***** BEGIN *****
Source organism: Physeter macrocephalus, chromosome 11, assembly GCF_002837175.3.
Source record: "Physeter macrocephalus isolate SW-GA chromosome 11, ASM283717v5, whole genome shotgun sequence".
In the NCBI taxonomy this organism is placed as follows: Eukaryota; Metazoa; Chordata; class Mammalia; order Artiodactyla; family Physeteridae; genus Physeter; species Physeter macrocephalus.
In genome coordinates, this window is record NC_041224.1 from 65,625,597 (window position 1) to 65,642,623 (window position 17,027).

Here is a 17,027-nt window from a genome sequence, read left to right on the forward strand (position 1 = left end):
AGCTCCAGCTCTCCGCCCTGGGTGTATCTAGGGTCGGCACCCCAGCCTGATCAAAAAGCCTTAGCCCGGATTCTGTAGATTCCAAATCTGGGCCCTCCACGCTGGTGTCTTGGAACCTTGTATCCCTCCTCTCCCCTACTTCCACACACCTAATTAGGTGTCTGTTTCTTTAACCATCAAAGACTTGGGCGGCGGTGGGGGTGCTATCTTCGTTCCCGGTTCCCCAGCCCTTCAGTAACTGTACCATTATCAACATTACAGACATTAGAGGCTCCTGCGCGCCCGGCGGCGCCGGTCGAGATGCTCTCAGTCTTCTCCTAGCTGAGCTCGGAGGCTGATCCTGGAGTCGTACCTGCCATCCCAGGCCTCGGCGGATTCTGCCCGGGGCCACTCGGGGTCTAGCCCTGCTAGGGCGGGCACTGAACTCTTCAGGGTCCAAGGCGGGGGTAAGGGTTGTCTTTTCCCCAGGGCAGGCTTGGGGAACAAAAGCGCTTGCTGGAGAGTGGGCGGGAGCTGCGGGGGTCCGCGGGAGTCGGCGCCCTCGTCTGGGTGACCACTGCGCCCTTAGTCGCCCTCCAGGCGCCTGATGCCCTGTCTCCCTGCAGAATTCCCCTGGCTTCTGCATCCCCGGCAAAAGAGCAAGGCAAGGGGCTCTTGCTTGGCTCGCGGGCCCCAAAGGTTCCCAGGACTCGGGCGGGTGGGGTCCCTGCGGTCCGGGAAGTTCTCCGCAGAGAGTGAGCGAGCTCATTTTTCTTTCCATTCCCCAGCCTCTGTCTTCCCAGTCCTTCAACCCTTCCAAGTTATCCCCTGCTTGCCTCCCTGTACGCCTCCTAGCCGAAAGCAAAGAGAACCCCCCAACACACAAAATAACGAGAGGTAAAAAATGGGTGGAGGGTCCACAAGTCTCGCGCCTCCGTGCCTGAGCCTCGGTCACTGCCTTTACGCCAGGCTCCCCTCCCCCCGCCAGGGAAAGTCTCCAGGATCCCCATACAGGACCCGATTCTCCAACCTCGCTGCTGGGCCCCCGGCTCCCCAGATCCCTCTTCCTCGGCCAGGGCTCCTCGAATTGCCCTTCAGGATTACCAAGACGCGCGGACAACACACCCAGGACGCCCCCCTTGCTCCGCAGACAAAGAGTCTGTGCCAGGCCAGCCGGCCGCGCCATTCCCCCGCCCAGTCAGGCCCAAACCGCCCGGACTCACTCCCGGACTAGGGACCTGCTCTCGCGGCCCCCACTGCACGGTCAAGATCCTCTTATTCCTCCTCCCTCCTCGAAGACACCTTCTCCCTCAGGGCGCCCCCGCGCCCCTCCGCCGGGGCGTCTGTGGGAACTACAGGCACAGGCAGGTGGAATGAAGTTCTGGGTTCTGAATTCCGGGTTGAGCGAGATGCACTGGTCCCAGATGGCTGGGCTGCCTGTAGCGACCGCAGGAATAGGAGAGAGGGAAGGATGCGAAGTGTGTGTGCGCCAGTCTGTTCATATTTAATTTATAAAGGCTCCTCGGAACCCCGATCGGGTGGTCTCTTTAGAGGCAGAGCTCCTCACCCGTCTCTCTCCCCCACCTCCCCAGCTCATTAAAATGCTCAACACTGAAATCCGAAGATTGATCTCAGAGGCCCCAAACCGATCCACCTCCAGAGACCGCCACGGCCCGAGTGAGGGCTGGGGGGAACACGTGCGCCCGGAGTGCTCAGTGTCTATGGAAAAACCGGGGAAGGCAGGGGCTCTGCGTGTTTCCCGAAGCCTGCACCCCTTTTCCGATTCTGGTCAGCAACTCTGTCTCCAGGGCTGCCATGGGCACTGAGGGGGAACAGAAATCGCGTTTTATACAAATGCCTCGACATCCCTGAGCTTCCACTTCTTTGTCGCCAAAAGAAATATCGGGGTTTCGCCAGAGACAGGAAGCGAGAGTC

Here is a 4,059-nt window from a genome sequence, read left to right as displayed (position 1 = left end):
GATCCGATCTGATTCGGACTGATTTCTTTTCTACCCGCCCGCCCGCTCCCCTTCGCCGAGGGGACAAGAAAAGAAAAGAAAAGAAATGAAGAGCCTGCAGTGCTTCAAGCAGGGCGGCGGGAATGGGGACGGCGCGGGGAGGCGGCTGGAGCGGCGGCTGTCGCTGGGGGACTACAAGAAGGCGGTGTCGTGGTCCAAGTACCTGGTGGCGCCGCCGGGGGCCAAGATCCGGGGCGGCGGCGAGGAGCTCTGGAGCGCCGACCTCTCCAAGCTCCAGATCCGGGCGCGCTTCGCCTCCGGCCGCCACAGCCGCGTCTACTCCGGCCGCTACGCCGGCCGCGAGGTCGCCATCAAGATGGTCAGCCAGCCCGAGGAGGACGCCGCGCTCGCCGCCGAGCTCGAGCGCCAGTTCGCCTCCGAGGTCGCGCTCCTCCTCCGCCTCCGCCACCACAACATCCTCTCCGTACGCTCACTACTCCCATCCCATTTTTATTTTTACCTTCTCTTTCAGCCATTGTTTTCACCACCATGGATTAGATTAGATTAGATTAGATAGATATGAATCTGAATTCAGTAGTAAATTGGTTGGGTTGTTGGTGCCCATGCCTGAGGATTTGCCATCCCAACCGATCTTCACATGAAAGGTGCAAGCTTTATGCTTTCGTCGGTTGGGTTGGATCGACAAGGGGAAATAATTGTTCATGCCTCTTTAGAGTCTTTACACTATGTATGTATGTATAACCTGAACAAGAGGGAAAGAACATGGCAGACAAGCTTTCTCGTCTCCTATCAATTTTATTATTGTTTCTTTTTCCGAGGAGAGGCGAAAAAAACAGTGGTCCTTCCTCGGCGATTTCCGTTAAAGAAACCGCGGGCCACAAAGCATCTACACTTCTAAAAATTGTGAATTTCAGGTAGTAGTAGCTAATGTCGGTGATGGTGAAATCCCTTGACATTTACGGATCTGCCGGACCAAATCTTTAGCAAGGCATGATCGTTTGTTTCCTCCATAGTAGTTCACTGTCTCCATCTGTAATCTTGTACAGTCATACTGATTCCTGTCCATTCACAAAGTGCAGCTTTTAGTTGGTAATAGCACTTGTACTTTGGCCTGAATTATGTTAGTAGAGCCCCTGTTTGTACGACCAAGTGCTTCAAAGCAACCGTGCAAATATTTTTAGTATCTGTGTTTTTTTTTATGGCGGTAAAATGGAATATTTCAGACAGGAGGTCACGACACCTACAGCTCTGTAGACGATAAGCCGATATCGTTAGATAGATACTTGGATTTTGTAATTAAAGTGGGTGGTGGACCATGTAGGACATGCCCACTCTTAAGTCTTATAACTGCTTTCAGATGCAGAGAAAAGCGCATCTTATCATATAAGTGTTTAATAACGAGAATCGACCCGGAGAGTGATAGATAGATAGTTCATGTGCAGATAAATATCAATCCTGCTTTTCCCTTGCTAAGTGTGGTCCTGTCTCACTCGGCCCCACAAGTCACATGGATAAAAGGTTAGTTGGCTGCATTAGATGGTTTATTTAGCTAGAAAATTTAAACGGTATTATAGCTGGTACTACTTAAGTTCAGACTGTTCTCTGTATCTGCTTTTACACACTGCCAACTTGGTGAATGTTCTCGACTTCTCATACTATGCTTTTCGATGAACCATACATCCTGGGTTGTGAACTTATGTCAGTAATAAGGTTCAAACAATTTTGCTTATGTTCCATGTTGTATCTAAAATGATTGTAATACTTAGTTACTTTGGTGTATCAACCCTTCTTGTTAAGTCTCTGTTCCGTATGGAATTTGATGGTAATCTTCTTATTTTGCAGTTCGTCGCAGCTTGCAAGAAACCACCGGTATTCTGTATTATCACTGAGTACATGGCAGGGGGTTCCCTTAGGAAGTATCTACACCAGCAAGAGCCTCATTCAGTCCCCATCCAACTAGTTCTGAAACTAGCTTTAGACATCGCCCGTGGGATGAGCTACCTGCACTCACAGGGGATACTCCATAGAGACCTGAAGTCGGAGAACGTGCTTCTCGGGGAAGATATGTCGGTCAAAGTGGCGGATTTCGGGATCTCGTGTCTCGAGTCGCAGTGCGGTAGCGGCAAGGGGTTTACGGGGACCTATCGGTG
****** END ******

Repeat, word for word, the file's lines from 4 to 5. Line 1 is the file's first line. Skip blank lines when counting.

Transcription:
In genome coordinates, this window is record NC_041224.1 from 65,625,597 (window position 1) to 65,642,623 (window position 17,027).

Here is a 17,027-nt window from a genome sequence, read left to right on the forward strand (position 1 = left end):